Monday, April 26, 2010
Of Morals, Values and Neither
Michael R. Felletter is "a senior majoring in visual journalism" at Penn State University and Multimedia Editor of the student newspaper, The Daily Collegian. In an article entitled "Senior wonders why many look down on Christians," he denies that he, himself, is one but laments a "crazy column about Christianity" without, unfortunately, linking to it. Given his own screed, it might well have been worth reading.
You see, he thinks the following are examples of Christians being "particularly harassed for their faith":
In public schools and government offices, there is a fierce battle taking place to remove any Christian references under the premise that it is unconstitutional.
I don't object to there being a separation of chuch and state, but at what cost? Is that separation even mentioned in the Constitution?
Read it for yourself and let me know.
On the other hand, our government has been accommodating other religions such as Islam. In two school districts in California and Texas, special rooms for Muslim students to pray in on Fridays for Jum'ah have been integrated into the schools, where they are excused from class for this hour-long congregational prayer.
In 2004, 11-year-old Nashala Hearn was suspended twice in the Muskogee Public School District in Oklahoma for refusing to remove her headscarf under the dress code policy. Hearn won in a settlement, and changes were made to the policy adhering to the Islam faith.
In short, government cannot coerce anyone to accept any particular religious practice or religion in general. You cannot have freedom of religion if you cannot reject it altogether. Thus, public schools cannot force students to pray or acknowledge a particular God and cannot express, by word or deed, a preference for a particular flavor of religion.
That does not mean that government should not "accommodate" the free exercise of the religious practices of students. It has been held that Christian students can be allowed to attend religious classes during the school day; Christian students can wear religious items like crosses; Christian students can have Bible study clubs; Christian students can have prayer meetings on campuses; etc., etc.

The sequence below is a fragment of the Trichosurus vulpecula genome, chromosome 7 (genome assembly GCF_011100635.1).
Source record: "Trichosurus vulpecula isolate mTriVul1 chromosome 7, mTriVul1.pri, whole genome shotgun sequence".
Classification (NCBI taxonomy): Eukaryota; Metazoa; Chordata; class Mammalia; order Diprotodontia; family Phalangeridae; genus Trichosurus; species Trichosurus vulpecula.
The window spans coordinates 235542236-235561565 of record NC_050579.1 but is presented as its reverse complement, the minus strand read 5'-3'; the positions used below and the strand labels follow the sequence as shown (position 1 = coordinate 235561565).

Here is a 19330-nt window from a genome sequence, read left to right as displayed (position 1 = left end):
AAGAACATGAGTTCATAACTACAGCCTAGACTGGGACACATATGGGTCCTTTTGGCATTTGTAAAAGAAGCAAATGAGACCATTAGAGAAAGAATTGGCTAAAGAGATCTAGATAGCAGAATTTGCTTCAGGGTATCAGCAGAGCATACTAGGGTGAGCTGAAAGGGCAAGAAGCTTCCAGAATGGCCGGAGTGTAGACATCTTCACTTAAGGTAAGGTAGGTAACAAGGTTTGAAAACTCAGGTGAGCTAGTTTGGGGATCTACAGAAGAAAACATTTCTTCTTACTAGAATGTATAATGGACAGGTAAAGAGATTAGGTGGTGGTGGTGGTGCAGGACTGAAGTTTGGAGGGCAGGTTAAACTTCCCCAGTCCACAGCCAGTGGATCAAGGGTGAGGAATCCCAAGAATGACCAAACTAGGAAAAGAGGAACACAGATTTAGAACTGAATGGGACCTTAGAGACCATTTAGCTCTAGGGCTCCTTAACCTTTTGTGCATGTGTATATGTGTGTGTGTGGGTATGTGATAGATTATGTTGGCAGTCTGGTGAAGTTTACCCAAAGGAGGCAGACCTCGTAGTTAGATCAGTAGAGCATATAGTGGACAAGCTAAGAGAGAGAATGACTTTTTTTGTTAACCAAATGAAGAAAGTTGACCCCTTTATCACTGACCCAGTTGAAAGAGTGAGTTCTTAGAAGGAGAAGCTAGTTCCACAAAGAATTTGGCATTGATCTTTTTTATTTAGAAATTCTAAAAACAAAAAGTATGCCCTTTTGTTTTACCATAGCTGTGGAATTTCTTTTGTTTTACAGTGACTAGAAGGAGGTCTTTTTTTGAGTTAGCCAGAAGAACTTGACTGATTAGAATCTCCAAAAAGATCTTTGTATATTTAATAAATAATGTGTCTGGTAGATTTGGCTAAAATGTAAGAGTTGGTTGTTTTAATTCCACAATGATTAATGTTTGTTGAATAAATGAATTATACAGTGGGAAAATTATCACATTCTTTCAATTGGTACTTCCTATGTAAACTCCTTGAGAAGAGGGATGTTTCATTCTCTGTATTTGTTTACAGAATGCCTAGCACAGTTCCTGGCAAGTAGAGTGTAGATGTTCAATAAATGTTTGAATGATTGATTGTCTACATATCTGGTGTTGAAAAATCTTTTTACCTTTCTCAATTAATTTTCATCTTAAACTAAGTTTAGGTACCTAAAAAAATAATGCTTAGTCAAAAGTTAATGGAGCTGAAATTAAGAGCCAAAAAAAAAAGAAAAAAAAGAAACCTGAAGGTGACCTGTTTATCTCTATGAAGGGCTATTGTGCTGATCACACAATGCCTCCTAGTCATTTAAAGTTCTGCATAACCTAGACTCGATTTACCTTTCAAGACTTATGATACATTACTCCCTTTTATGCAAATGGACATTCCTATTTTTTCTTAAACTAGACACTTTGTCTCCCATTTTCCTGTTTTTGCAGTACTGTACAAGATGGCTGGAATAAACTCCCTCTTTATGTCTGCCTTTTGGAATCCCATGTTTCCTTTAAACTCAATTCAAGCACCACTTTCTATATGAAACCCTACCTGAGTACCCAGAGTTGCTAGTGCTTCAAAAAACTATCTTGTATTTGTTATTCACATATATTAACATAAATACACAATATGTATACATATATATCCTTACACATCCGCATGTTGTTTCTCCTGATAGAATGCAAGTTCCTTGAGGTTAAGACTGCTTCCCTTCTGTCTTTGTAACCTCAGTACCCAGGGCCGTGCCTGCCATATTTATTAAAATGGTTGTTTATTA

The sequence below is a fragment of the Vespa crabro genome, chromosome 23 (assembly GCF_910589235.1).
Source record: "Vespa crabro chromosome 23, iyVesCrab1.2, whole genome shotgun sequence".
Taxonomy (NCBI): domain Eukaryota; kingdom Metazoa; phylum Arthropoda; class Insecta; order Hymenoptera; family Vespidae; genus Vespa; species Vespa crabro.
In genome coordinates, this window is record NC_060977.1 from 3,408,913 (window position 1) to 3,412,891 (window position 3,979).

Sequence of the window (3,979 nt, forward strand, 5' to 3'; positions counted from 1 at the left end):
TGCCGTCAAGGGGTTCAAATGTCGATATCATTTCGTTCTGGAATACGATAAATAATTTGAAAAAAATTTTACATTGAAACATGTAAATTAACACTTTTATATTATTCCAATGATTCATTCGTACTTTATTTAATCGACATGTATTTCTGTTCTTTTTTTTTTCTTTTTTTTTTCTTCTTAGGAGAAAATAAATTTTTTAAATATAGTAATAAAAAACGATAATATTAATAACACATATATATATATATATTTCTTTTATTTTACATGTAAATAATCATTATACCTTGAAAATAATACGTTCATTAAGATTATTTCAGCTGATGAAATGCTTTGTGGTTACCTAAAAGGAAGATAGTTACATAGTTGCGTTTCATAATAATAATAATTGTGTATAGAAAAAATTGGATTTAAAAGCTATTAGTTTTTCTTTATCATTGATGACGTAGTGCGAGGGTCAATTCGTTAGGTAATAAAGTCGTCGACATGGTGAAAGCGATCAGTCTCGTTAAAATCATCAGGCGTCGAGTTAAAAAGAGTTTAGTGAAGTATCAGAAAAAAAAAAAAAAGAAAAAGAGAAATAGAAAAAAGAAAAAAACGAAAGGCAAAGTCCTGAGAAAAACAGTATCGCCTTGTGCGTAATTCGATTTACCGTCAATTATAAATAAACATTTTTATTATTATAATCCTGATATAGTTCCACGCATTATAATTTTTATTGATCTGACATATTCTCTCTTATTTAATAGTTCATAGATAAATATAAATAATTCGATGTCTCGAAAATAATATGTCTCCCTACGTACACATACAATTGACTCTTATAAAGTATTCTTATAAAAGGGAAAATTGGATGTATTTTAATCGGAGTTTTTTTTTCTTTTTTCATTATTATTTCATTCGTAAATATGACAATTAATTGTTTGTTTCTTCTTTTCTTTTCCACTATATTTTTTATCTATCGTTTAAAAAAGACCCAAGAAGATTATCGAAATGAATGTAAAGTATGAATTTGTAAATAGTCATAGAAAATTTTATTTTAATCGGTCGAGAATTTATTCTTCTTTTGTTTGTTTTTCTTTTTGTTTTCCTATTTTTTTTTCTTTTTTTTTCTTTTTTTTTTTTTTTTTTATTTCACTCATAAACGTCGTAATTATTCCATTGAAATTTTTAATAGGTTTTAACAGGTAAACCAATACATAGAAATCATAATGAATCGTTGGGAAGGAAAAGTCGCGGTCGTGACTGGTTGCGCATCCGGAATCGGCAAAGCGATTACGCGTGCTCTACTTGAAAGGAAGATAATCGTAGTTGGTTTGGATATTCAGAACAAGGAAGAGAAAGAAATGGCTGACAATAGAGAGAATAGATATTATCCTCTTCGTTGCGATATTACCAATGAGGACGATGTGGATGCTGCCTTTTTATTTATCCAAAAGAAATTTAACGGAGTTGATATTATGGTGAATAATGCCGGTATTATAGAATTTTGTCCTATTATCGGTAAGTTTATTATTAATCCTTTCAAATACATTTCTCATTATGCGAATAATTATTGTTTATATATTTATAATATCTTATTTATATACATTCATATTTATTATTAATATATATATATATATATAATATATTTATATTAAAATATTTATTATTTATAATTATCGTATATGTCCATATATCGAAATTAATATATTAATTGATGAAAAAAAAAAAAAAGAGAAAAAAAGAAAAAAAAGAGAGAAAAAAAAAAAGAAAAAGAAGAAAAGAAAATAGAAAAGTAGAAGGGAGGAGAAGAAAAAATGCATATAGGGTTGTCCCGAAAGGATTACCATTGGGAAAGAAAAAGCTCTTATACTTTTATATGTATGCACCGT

Thus, Mr. Felletter is wrong when he says "Christians are being prevented from freely practicing their faith in public schools, while Muslims are gaining ground," except in the trivial sense that Muslims are "gaining ground" by being allowed the same rights as Christian students.
Then Mr. Felletter turns really stupid:
If atheism is the way, who has the authority to make the laws. Without religion, where do we find our morals and values? In the government, where the majority makes the laws?Want to ask a Muslim or a Jew that question or, for that matter, a black or Hispanic Christian walking through a white Christian neighborhood? Which is not to say that atheists are more moral than religionists ... just that they are certainly no less moral.
Let's look at this scenario: It's late at night, and there are two routes home. The first is a Christian neighborhood. The second is atheist. Which one would you feel safer passing through? I'll let you make that decision yourself.
And, yes, it is the majority, within the restraints imposed by the Constitution to protect the rights of the minority, who makes the decisions as to what civil morality and values will be enforced by the state. Who else in a democracy? As for the personal morality and values of people, those should be the decision of the individual. That’s what freedom of religion is all about.
But this is the kicker (and what got my attention):
The theory of evolution is taught in school as fact, though it is full of holes, just like the Christians' Bible. Aren't they both a belief system? Don't both need faith to believe in them?
I hope he was at Penn State on a football scholarship.